On Thu, Aug 27, 2015 at 12:40 PM, Enzo Chi <enzo.chi...@gmail.com> wrote:

> I think git track executable permission, right?
>
> If so, files in git is "read only" and "not deployment too", why it track
> "x" permission?
>

x permissions alter the functionality of the file.

For example, if you have a build system that needs scripts to build and
those scripts need to be x, then the x better be stored or the scripts are
useless.


>
> Keep "read only" permission is useful in some scenario. And most important
> thing is there's on harm to keep it (I am not a software developer, correct
> me if I am wrong)?
>

That does not achieve anything from a safety perspective. If you lose/alter
a file then you just checkout the version in HEAD again.

Getting r/w permissions right would be hell anyway.

Consider this:

Start with a readonly file.

Now I need to change it, so I make is locally writable and change it.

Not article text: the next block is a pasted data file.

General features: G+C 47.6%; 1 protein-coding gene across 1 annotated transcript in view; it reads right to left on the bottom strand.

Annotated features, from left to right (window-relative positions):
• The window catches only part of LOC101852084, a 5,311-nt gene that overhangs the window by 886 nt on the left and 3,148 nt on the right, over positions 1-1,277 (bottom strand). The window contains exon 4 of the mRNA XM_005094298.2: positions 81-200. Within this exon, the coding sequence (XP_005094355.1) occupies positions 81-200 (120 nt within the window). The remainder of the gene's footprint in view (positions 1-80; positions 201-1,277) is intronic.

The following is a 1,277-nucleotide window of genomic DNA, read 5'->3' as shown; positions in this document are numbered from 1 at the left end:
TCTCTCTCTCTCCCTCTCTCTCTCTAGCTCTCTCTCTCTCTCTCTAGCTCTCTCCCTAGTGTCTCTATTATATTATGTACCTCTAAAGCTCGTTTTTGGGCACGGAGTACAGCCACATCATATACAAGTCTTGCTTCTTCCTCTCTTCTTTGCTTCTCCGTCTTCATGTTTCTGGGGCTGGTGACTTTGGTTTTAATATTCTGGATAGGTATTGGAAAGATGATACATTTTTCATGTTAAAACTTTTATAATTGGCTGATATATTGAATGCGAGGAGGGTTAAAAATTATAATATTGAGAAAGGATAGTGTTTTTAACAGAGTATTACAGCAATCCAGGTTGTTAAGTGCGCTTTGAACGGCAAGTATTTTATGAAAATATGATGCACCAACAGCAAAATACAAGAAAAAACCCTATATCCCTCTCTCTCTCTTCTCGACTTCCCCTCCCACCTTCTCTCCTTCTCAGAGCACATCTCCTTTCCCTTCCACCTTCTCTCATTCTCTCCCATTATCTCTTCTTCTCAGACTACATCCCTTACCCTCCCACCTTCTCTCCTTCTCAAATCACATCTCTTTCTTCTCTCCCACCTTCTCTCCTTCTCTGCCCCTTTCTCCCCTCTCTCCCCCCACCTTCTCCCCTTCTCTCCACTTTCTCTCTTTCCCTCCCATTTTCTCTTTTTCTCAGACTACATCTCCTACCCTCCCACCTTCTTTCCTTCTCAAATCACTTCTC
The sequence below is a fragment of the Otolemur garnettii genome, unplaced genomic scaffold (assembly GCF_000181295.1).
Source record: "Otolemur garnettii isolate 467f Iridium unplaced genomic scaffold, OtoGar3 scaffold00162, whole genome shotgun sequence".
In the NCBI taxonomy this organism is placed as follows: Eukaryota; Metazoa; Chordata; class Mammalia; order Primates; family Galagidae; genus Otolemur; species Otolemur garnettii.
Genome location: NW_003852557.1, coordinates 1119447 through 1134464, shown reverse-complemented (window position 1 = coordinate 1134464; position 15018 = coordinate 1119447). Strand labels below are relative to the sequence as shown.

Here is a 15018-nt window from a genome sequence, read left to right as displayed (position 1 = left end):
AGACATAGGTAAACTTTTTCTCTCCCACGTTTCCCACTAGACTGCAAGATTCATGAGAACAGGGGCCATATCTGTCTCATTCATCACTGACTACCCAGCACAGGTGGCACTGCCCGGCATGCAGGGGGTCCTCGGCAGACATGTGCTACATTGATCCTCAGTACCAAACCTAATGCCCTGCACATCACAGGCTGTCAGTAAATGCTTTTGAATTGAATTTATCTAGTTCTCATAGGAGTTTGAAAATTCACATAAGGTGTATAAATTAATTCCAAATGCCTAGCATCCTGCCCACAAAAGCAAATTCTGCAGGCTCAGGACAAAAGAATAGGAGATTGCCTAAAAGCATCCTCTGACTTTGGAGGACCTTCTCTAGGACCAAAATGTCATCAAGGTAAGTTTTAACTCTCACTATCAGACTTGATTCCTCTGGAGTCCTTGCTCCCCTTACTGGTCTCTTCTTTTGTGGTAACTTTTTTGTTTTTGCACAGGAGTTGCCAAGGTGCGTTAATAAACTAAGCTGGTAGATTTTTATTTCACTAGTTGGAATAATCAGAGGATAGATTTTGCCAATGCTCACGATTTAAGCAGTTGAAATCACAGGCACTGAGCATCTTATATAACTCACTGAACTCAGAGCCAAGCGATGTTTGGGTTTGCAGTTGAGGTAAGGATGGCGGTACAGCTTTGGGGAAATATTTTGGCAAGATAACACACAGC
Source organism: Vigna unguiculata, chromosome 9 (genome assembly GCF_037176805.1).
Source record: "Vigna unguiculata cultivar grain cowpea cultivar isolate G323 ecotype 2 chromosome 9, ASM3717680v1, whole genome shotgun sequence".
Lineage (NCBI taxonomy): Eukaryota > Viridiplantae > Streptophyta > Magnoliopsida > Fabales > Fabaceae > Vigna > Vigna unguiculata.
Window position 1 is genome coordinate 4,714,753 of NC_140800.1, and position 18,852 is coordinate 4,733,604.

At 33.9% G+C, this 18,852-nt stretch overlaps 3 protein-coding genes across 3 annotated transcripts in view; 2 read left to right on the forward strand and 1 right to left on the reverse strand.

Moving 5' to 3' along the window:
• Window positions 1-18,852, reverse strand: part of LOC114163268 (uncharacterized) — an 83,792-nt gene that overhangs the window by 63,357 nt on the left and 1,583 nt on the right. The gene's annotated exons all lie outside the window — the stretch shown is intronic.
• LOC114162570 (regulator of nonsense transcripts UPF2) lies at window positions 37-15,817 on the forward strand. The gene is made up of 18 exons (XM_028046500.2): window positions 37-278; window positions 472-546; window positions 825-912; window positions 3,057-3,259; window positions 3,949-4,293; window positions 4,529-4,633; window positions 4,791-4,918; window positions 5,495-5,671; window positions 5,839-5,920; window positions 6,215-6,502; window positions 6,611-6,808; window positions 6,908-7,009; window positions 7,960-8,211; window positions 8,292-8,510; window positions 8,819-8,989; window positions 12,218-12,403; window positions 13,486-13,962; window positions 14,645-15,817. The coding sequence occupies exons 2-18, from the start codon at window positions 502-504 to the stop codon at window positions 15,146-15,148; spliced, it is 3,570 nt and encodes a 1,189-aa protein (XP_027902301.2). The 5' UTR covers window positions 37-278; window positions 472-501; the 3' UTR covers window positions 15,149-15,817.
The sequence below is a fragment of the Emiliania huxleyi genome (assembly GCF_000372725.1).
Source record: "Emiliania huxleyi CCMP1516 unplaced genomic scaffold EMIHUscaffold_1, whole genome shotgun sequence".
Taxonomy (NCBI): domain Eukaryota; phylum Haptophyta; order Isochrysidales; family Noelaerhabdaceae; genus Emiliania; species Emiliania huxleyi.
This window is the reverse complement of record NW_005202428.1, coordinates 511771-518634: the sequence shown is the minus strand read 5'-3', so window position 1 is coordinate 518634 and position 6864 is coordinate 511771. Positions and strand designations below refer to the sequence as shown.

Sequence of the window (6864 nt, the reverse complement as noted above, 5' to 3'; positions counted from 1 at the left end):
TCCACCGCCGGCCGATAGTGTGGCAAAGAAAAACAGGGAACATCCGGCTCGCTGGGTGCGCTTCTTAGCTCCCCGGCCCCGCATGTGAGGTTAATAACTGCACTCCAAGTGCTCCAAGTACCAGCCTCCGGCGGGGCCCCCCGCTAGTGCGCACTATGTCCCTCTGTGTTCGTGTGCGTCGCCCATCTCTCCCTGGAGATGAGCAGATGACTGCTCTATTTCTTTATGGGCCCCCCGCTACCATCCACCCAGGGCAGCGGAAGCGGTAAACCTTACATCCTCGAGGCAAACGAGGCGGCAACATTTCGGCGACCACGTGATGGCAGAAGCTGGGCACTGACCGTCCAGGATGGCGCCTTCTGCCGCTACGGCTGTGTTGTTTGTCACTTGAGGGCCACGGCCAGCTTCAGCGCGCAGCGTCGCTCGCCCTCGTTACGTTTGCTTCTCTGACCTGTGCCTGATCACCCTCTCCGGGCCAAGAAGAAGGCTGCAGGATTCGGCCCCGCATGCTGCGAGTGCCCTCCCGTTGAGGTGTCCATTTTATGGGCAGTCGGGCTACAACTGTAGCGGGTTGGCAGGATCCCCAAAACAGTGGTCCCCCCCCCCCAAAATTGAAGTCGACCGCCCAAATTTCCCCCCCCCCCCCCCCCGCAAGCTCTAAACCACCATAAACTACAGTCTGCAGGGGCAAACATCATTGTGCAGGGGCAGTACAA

Then I do a commit and push it again. Oops! I forgot to make it read only
again before I pushed it, so now it is writable in the repo too.

Better to just dodge this hangover by not having r/w.



>
>
>
> On Thursday, August 27, 2015 at 6:55:55 AM UTC+10, Philip Oakley wrote:
>>
>>
>> I have post an question at
>> http://superuser.com/questions/962861/how-to-use-git-to-commit-read-only-file
>>
>>
>> I just want to know why GIT doesn't track read/write permission?
>>
>> What I want is just GIT keep what every I checked in? ( I am OK with the
>> executable permission control)
>>
>>
>> It's sort of a philosophical issue. If you are placing a file into a
>> repository, it is by definition "read only". You can never 'write' the same
>> revision, but with a different content - it would be a contradiction. Hence
>> the r/w flags are ignored.
>>
>> It's important to remember that as concieved, Git is not a deployment
>> tool, so it didn't need r/w permissions, and as open source DVCS,
>> everything checked out would be local so the user would have full control,
>> so read-only couldn't be relied on anyway, and we hope the user will
>> contribute a change/improvement so 'write' it is!
>>
>> Likewise it doesn't store timestamps (of the files) either..
>>
>> There is a Linus 'rant' somewhere on the issue..
>>
>> Philip
>>
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